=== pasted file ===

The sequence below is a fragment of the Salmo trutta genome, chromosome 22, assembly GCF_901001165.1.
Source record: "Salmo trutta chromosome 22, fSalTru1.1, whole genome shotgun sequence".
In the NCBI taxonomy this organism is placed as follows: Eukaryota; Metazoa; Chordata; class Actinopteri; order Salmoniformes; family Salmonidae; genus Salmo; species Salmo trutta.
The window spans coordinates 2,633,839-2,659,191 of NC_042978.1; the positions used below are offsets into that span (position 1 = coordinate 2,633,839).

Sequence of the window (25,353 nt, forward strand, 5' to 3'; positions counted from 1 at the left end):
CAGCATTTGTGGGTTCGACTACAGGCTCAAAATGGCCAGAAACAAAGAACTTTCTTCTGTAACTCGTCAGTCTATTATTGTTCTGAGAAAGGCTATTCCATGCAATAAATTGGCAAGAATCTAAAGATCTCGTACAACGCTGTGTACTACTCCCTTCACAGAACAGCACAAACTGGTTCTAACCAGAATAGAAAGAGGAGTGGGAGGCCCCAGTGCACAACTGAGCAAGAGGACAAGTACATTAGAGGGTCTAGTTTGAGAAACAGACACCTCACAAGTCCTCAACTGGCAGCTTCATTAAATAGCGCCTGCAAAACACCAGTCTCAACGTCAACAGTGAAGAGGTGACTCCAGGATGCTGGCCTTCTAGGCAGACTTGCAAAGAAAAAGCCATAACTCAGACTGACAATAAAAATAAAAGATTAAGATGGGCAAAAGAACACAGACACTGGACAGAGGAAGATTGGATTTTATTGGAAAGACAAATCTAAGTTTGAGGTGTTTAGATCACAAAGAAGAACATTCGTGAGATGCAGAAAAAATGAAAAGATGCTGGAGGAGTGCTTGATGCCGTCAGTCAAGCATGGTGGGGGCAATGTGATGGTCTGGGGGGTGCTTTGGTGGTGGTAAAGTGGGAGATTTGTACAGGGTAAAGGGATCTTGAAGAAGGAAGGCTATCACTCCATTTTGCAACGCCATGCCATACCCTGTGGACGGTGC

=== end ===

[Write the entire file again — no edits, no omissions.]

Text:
The sequence below is a fragment of the Salmo trutta genome, chromosome 22, assembly GCF_901001165.1.
Source record: "Salmo trutta chromosome 22, fSalTru1.1, whole genome shotgun sequence".
In the NCBI taxonomy this organism is placed as follows: Eukaryota; Metazoa; Chordata; class Actinopteri; order Salmoniformes; family Salmonidae; genus Salmo; species Salmo trutta.
The window spans coordinates 2,633,839-2,659,191 of NC_042978.1; the positions used below are offsets into that span (position 1 = coordinate 2,633,839).

Sequence of the window (25,353 nt, forward strand, 5' to 3'; positions counted from 1 at the left end):
CAGCATTTGTGGGTTCGACTACAGGCTCAAAATGGCCAGAAACAAAGAACTTTCTTCTGTAACTCGTCAGTCTATTATTGTTCTGAGAAAGGCTATTCCATGCAATAAATTGGCAAGAATCTAAAGATCTCGTACAACGCTGTGTACTACTCCCTTCACAGAACAGCACAAACTGGTTCTAACCAGAATAGAAAGAGGAGTGGGAGGCCCCAGTGCACAACTGAGCAAGAGGACAAGTACATTAGAGGGTCTAGTTTGAGAAACAGACACCTCACAAGTCCTCAACTGGCAGCTTCATTAAATAGCGCCTGCAAAACACCAGTCTCAACGTCAACAGTGAAGAGGTGACTCCAGGATGCTGGCCTTCTAGGCAGACTTGCAAAGAAAAAGCCATAACTCAGACTGACAATAAAAATAAAAGATTAAGATGGGCAAAAGAACACAGACACTGGACAGAGGAAGATTGGATTTTATTGGAAAGACAAATCTAAGTTTGAGGTGTTTAGATCACAAAGAAGAACATTCGTGAGATGCAGAAAAAATGAAAAGATGCTGGAGGAGTGCTTGATGCCGTCAGTCAAGCATGGTGGGGGCAATGTGATGGTCTGGGGGGTGCTTTGGTGGTGGTAAAGTGGGAGATTTGTACAGGGTAAAGGGATCTTGAAGAAGGAAGGCTATCACTCCATTTTGCAACGCCATGCCATACCCTGTGGACGGTGC